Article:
Eddie Marsan as Dr. Ludwig Guttmann. Picture from the B.B.C.


Cast: Eddie Marsan, Rob Brydon, Naimh Cussack, Richard McCabe, George MacKay, Tracy-Ann Oberman, Ben Owen-Jones, David Proud, Leigh Quinn, Daniel Wilde.

Perhaps it took the Best of Men to prove that nobody should ever be written off just because they received spinal injuries during the war.

The B.B.C. Television drama The Best of Men looked at the lives of the pioneering work of Dr. Ludwig Guttmann, a German Jewish refugee whose care and compassion for those he found in the spinal unit of Stoke Mandeville proved a thorn in the sides of the British doctors.

This 90 minute film told the story of the beginning of what would become in time the Paralympic Games. The bitterness of the injured that were effectively written off, dehumanised and left to vegetate in their bed sores and drugged up state was powerful, heart breaking and touching. As Dr. Guttmann, Eddie Marsan shone brighter than he has in any other production and had the humanity to start treating his patients as people again and not as was expected by other doctors, including the arrogant and patronising Dr. Cowan, portrayed by Richard McCabe nor by the brow beaten nurses who had been force feeding the patients and feeling the distraught nature of their vocation.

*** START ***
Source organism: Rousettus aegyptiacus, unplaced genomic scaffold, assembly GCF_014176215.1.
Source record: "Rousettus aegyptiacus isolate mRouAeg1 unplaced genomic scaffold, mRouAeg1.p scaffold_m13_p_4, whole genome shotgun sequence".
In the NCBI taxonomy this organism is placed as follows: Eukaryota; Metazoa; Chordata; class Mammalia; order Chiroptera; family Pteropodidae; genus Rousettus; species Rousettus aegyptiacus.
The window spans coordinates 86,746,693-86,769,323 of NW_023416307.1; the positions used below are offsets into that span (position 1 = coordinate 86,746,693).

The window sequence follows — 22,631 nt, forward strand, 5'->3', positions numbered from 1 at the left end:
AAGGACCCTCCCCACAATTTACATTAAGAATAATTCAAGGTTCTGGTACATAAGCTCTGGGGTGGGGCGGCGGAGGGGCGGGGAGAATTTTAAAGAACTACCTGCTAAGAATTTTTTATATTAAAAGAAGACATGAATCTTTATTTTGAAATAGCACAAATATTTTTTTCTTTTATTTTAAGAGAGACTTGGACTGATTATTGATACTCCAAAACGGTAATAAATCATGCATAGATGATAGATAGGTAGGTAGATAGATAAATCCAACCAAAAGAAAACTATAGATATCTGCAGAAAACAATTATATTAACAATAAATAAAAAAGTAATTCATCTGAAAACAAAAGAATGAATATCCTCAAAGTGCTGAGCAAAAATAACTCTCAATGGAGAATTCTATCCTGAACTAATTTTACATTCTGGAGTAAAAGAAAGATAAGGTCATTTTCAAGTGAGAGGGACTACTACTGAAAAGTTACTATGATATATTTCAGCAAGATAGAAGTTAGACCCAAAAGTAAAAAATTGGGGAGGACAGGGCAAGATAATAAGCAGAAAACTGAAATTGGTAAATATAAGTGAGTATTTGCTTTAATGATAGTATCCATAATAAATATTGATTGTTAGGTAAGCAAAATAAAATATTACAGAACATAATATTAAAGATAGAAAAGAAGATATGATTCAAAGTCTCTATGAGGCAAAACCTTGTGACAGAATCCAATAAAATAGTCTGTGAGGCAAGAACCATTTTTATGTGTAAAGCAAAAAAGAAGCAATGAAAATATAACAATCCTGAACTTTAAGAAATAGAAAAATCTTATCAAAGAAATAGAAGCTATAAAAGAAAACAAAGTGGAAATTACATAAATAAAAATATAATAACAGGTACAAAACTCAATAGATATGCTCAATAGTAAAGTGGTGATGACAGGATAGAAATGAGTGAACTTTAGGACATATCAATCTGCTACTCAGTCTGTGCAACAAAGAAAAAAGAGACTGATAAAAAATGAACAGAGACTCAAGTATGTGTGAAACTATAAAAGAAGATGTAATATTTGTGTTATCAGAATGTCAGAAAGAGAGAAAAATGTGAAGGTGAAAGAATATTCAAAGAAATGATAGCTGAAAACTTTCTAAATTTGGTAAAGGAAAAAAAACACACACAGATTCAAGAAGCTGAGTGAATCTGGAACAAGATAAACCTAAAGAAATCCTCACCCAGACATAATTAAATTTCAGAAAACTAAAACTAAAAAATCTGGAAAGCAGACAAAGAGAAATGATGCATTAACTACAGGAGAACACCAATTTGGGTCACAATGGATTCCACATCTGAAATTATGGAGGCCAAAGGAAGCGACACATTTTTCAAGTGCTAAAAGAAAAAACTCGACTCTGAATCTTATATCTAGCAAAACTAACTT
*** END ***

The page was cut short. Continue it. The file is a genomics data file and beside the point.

The drama was written by Lucy Gannon and it’s rare for a writer to convey such sympathy without being accused of being sentimental. Ms. Gannon captured the mood excellently. By showing the physical inability of some of the patients at the start, she also managed to convey the anger within by those in the charge of Dr. Guttmann.

The mental anguish felt by Rob Brydon’s character as he faced being sent home for the weekend to reacquaint his life with his wife was something all disabled people must fear, the re-connection of what was lost. In time honoured fashion, Rob Brydon showed himself to be able to veer between high comedy and desperate bleakness. Certainly there hasn’t been a better version of the song Men of Harlech since the film Zulu and certainly not for the same reasons.

Whether this important and well written programme would have been made if the Olympic Games hadn’t come to London this year is up for debate, however the sensitivity of the issue of disability and a person’s right to overcome even the most serious of injuries remained a stirring and thought provoking piece of British television.

Ian D. Hall